The moment is a tearjerker, but after taking Vincent home, Amy is heartbroken to discover the timetraveling experience didn't alter Van Gogh's suicide. The Doctor consoles her with a beautiful lesson applicable to those of us without a TARDIS.

"Every life is a pile of good things and bad things," he tells her. "The good things don't always soften the bad things, but vice-versa, the bad things don't necessarily spoil the good things and make them unimportant. And we definitely added to his pile of good things."

Donning his iconic fez in "The Big Bang":

In the second part of the Hugo Award-winning Season 5 finale, the Doctor uses a vortex manipulator and some timey-wimey cleverness to save all of his friends and reboot the dying universe. In the process, he dons a red fez ("I wear a fez now. Fezzes are cool."), a device that helps audiences keep track of the complicated time-travel plot. Though the fez falls victim to River Song's gun, it's become an iconic cosplay element for fans of the series, and it exemplifies Smith's ability to make insane goofiness seem, well, cool.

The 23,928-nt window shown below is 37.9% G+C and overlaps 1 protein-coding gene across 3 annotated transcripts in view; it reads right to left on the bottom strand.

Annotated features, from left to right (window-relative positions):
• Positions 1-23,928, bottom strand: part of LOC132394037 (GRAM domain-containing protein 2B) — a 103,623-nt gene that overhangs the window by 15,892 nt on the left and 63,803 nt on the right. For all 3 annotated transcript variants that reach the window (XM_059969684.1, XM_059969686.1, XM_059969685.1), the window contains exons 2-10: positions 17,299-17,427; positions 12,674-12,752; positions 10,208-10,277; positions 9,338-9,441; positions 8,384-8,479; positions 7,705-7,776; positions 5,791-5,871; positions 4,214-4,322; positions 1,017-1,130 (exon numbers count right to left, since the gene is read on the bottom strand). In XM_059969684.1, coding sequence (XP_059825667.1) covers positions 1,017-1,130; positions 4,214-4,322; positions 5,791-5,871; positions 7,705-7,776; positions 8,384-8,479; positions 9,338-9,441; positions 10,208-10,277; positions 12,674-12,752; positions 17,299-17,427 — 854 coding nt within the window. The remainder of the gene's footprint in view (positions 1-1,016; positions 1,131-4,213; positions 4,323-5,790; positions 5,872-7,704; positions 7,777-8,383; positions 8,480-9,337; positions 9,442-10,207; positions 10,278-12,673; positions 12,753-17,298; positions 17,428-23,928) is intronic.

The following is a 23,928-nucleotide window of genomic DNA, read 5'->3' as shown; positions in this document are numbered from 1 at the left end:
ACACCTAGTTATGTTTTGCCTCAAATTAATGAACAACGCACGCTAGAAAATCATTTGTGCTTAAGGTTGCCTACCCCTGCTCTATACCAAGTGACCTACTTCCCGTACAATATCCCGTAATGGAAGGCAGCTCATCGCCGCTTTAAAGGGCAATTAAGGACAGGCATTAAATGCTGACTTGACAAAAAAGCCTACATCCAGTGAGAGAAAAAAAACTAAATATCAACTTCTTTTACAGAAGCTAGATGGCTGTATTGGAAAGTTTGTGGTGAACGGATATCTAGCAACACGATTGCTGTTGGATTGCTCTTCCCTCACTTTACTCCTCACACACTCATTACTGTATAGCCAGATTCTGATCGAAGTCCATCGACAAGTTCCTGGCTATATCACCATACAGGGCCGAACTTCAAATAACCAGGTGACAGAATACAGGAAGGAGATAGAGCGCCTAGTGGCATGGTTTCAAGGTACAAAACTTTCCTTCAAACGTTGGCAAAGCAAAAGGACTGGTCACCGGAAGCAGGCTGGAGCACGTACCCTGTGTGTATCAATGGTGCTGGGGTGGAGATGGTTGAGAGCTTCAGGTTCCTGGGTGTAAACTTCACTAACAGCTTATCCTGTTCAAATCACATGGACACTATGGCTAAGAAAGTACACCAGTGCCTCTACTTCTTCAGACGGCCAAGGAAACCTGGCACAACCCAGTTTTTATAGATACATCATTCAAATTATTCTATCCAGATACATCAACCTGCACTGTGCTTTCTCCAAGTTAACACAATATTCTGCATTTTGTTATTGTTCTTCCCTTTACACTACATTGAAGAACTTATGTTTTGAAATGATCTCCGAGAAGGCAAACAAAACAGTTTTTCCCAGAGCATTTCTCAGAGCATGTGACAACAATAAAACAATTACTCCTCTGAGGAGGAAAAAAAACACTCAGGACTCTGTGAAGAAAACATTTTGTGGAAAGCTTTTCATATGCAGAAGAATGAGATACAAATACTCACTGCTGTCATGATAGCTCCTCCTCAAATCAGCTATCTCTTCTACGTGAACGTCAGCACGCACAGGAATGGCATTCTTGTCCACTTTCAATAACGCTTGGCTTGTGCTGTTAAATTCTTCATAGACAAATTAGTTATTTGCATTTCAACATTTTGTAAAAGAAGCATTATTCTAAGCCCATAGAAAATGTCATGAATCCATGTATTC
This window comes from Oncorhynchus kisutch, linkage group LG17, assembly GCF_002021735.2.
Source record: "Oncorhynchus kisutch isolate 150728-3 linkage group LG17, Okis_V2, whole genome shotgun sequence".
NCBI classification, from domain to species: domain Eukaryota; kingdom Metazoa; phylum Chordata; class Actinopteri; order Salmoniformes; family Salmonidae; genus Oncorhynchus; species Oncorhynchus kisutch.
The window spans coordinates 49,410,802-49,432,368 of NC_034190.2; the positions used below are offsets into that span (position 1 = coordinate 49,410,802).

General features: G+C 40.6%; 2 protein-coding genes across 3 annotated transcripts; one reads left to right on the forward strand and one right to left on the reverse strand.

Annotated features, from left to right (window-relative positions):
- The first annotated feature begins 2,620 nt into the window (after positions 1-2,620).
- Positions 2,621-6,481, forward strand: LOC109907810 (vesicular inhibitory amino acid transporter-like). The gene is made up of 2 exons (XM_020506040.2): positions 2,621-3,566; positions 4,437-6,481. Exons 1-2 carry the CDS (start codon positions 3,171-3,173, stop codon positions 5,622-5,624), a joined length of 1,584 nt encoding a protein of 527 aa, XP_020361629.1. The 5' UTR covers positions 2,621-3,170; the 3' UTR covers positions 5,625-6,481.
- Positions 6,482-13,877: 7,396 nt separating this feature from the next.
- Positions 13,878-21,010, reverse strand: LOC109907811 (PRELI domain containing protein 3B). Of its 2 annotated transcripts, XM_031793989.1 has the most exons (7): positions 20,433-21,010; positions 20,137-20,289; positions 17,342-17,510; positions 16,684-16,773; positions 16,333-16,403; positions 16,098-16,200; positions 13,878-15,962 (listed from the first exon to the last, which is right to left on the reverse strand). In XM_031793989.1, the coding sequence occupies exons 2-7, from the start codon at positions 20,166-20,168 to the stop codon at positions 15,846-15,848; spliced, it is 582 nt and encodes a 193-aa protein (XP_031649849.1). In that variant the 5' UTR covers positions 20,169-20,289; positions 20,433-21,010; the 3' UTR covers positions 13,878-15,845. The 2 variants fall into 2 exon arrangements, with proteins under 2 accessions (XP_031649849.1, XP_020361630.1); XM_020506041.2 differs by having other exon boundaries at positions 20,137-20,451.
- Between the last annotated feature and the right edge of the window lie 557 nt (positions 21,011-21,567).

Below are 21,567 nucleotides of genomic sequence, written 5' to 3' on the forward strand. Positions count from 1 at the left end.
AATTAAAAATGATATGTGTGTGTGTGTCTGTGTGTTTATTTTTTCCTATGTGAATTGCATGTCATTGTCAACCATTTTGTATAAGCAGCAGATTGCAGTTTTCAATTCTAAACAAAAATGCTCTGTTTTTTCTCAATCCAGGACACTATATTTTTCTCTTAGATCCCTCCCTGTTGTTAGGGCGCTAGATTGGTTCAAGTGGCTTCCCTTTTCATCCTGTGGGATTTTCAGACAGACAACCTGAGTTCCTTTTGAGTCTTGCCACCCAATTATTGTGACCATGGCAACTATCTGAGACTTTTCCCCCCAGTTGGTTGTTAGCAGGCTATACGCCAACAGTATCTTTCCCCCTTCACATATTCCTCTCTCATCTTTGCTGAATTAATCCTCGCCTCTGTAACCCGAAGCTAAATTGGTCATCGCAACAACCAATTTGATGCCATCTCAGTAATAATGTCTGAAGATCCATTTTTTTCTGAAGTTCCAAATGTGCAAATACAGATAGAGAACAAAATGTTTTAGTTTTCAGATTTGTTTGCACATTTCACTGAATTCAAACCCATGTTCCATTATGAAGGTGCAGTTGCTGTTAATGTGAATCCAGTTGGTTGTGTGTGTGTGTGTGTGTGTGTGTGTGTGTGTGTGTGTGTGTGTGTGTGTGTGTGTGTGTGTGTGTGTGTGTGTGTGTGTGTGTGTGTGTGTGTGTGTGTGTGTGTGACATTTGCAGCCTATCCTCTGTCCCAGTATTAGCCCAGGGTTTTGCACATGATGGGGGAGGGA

Changing a man's heart in "A Christmas Carol":

Smith's Doctor became the ghosts of Christmas past, present and future for a miserly man (Michael Gambon) whose heart needed to be warmed in order to save a crashing spaceship. The Doctor zips back in time, visiting the man when he was a boy and filling his past with holiday memories to make him a kinder adult. The Christmas special is filled with time travel antics, f lying sharks and fish and a beautiful song performed by Welsh singer Katherine Jenkins, who plays a woman who is woken from cryogenic sleep — first introduced as "Nobody important." The Doctor sums up one of the show's recurring themes in his response. "Nobody important? Blimey, that's amazing," he says. "Do you know that in 900 years of time and space, I've never met anybody who wasn't important before."

Meeting the TARDIS in "The Doctor's Wife":

Neil Gaiman's Hugo Award-winning episode places the Doctor face-toface with his oldest companion — his TARDIS. A sinister entity steals the time-andspaceship's matrix and places it in the body of a woman named Idris. As the Doctor converses with his beloved TARDIS (a.k.a. "Sexy"), he learns that when he "borrowed" her from Gallifrey hundreds of years prior, she chose him as much as he chose her. "I wanted to see the universe, so I stole a Time Lord and I ran away," she tells him. "And you were the only one mad enough."

Tying the knot in "The Wedding of River Song":